• In reply to Evan Altman:

    That's about what I was going to say. My memories are more of Brickhouse and the Hey Hey, Santo hawking pizzas, Ernie Banks, and why there was someone from Cleveland (Lou Boudreau) in the radio booth. Also trying to keep straight Vince Lloyd and Lloyd Pettit (why two Lloyds?). Heck, even the high wall behind home plate, and when the rooftops were one one guy with a Weber Grill on a flat rooftop (around the days of V.I. Warshawski).

    When they play the old tapes (and even the Harry era tapes) it is hard to remember that the quality of the TV picture and graphics was that bad. Of course, it took me about 3 years to figure out how the two ring UHF tuner worked when Channels 26 and 32 first started. Now my memory of Cubs games is that Channel 26.1 gets cleared out of my tuner more often than not, but at least one can see the relative garbage Len and JD are chomping down.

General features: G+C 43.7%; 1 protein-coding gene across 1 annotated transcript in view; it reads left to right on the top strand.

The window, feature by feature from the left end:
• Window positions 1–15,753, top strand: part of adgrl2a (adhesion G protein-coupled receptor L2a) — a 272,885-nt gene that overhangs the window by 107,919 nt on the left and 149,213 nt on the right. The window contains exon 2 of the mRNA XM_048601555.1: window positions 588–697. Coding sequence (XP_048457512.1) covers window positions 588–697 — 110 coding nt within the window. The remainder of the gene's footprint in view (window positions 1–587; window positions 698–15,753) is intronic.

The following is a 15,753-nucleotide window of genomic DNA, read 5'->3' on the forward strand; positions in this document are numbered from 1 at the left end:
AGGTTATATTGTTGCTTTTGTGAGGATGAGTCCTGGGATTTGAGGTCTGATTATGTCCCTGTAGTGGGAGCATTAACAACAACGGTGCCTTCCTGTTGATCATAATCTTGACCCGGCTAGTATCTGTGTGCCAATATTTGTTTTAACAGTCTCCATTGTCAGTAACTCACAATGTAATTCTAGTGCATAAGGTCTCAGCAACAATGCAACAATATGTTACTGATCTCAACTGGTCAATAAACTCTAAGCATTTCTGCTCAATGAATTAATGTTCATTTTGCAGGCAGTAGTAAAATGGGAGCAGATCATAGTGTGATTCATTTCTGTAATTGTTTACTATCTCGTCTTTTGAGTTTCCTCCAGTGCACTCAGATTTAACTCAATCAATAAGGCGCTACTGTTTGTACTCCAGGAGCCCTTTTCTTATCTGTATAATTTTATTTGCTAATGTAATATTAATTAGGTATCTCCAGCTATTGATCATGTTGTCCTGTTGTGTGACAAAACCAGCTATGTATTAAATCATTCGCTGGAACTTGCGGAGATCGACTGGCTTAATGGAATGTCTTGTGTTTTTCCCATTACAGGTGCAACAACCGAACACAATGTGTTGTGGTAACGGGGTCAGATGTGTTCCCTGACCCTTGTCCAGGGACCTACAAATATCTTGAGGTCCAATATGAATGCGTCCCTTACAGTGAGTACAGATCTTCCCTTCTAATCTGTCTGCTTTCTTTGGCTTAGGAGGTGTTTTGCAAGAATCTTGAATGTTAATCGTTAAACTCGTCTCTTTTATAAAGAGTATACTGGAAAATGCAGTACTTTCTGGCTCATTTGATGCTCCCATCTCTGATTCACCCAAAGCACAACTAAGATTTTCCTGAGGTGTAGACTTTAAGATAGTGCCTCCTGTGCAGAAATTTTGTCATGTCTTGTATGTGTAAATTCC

• In reply to jack:

    Ronnie's pizzas being flipped on the field..........Santo use to pick them up and told the vendor to re-sell them !

  • In reply to CubsTalk:

    Was this some audience gesture analogous to throwing the bad balls back?

  • In reply to Evan Altman:

    I forgot to mention that my sister was on TV (first row of the bleachers) when Ken Holtzman threw a no hitter. No sign of Mike Murphy, though. No basket, either.

  • In reply to Evan Altman:

    Bozo of the 80's was not the same with the Bozo Circus of the 60's & 70's....Ringmaster Ned was not around in the 80's....nor was the 13 piece band......no Oliver O Oliver......some guy named Joey was the Bozo in the 80's.

  • fb_avatar

    I'd love to see that Andre Dawson Tru-Link fence ad one more time, but it seems to have been eliminated from the internet.